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In the jungles of the strange wilderness known as the internet resides the very vocal, temperamental species that the media has christened the “Social Justice Warrior.” Indeed, they are all too happy to liken themselves to activists in the image of Susan B. Anthony or Rosa Parks. Ideology is their battlefield, the hashtag their weapon of choice. Their rallying cry echoes amidst the wastelands of the world wide web, from atop the soapboxes they call Facebook and Tumblr. They scream, they beat their chests, they raise a deafening yell before the final battle. Onwards, for social justice!
The current Republican presidential race features two first-term senators running for the most powerful office in the world. Are they really prepared for the position of commander in chief? Both Ted Cruz and Marco Rubio are highly intelligent people, but they have not had to make a single consequential decision from an executive position. Moreover, their time in office has been short and without significant accomplishments. The same 2008 GOP concerns over then Barack Obama’s lack of executive experience and lack of time spent in Washington cultivating relationships apply to both Rubio and Cruz. Both candidates’ non-existent executive experience and short history of holding office means they would have a difficult time bringing people together and would most certainly struggle in the White House.
Walking around this week, I’ve seen more people wearing their Greek letters than usual. Despite some dismissing the wearing of letters as too passive a mode of protest, it was a reminder to many of us of the news that broke last week: the suspension and subsequent derecognition of the historic Sigma Alpha Epsilon fraternity.
The 2016 presidential campaign is critical for mitigating climate change and preventing the loss of human lives, both in the future and the present. With growing public awareness, environmental issues have become a central focus on the campaign trail. Now that these issues have been brought into the conversation, we all have a responsibility to vote for a better future, today.
On Feb. 5, The Dartmouth Review published a response to articles written by myself and Matthew Goldstein criticizing the state of news at the College. On the whole, it was a fair defense of some of the Review’s current practices and displayed an admirable sense of mission. Although I believe that a couple elements of my piece were mischaracterized — the conservative image and spirit of the Review, I feel, are of central importance to the paper’s efficacy but should not rely on inflammatory invocations of the Indian symbol — it is encouraging to see that someone on this campus is thinking seriously about how to properly do journalism. I am happy to have helped spark such thinking, and I am sure that Goldstein feels similarly.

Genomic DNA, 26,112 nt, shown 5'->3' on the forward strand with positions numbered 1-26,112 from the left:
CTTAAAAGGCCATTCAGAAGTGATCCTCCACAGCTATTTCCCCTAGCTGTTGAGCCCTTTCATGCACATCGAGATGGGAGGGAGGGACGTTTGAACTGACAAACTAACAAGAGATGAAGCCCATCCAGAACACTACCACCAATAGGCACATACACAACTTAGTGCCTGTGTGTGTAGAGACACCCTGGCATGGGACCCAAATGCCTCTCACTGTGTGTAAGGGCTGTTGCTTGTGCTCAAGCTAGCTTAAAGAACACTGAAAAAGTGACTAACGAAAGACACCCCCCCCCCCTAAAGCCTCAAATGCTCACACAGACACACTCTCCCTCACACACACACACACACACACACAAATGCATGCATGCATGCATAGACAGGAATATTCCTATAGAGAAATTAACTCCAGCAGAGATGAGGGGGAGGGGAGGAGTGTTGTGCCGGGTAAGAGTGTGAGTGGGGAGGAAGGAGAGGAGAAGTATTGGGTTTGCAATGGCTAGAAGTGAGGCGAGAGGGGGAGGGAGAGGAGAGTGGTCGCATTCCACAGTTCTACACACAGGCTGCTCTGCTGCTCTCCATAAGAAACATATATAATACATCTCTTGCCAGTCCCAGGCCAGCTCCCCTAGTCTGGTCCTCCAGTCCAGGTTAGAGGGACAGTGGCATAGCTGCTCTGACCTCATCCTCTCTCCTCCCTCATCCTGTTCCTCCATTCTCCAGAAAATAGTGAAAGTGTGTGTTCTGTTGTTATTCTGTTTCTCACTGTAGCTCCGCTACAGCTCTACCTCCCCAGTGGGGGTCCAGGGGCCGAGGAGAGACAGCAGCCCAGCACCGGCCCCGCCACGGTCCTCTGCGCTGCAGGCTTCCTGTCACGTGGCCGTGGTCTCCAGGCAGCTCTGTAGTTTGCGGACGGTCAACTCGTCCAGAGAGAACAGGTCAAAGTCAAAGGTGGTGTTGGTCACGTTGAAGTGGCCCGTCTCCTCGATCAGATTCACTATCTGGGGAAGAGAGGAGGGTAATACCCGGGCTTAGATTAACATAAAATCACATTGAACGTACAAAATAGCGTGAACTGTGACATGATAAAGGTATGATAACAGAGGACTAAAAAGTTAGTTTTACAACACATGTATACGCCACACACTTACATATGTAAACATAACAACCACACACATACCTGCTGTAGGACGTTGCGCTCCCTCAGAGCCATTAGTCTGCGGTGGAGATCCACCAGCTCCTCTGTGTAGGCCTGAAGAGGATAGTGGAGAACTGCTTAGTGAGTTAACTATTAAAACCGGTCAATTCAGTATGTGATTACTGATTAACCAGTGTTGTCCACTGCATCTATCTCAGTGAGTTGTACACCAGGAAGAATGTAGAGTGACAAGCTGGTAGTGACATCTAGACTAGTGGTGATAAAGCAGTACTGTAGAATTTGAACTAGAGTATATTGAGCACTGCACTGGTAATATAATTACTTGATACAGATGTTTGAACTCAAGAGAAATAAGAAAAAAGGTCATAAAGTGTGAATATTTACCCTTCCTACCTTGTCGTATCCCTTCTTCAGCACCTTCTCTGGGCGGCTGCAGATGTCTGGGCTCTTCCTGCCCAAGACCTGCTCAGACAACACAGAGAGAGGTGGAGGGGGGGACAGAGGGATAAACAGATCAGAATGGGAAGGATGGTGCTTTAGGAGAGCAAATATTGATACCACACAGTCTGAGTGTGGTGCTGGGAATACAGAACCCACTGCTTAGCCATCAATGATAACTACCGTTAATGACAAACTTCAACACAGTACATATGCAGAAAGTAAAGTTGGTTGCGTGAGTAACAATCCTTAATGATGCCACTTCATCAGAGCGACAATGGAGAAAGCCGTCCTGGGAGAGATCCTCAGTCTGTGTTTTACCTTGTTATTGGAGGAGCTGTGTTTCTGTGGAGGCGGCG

No one doubts, at least no Democrats doubt, that Hillary Clinton is one of the most qualified presidential candidates today. As a lawyer, community service worker, first lady during the Clinton administration, United States senator from New York and most recently Secretary of State for four years, she definitely fits the bill to be the first woman president of the United States.
I love Bernie (the other one, not me) and agree with most of his positions. However, I will be voting for Hillary Clinton today because she will make a better president for our country and a better leader for our chaotic world. Not only does she have the intelligence, knowledge and broad experience needed for the job, but she also has demonstrated a life long commitment to improving the well-being of all peoples.
I’m definitely not a morning person but last Monday, at 4:30 a.m., I stood in some nondescript Chinese restaurant’s parking lot, in the freezing cold, clustered around the flatbed of a Ford in Concord to welcome the newly arrived Sen. Bernie Sanders to his next primary state. Later that day, when I woke up in the early afternoon, I watched some footage of the previous night’s event on MSNBC. One of the reporters described Sanders’ rally as “American politics at its best.”
When discussing the polarization of American politics, pundits often act as if the categories Democrat and Republican reflect deep ideological divides, and that the truth lies somewhere in the center.